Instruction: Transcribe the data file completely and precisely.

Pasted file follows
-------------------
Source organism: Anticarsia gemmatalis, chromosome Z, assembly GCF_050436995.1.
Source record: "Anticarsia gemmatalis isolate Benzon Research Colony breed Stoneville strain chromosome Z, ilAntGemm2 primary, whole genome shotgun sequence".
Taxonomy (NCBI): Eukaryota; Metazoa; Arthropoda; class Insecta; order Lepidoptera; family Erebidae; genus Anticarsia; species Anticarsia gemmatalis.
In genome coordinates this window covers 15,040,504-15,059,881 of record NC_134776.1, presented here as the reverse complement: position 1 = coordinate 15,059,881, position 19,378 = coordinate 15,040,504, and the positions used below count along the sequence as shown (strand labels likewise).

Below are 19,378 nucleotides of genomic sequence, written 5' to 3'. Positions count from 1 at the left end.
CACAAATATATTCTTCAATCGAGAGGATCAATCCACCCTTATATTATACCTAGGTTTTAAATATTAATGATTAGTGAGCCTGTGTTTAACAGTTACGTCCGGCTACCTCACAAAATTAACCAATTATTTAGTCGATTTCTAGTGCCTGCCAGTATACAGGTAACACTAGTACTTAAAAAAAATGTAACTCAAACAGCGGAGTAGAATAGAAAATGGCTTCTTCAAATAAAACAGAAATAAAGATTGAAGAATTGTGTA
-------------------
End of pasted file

Source organism: Anticarsia gemmatalis, chromosome Z, assembly GCF_050436995.1.
Source record: "Anticarsia gemmatalis isolate Benzon Research Colony breed Stoneville strain chromosome Z, ilAntGemm2 primary, whole genome shotgun sequence".
Taxonomy (NCBI): Eukaryota; Metazoa; Arthropoda; class Insecta; order Lepidoptera; family Erebidae; genus Anticarsia; species Anticarsia gemmatalis.
In genome coordinates this window covers 15,040,504-15,059,881 of record NC_134776.1, presented here as the reverse complement: position 1 = coordinate 15,059,881, position 19,378 = coordinate 15,040,504, and the positions used below count along the sequence as shown (strand labels likewise).

Below are 19,378 nucleotides of genomic sequence, written 5' to 3'. Positions count from 1 at the left end.
CACAAATATATTCTTCAATCGAGAGGATCAATCCACCCTTATATTATACCTAGGTTTTAAATATTAATGATTAGTGAGCCTGTGTTTAACAGTTACGTCCGGCTACCTCACAAAATTAACCAATTATTTAGTCGATTTCTAGTGCCTGCCAGTATACAGGTAACACTAGTACTTAAAAAAAATGTAACTCAAACAGCGGAGTAGAATAGAAAATGGCTTCTTCAAATAAAACAGAAATAAAGATTGAAGAATTGTGTA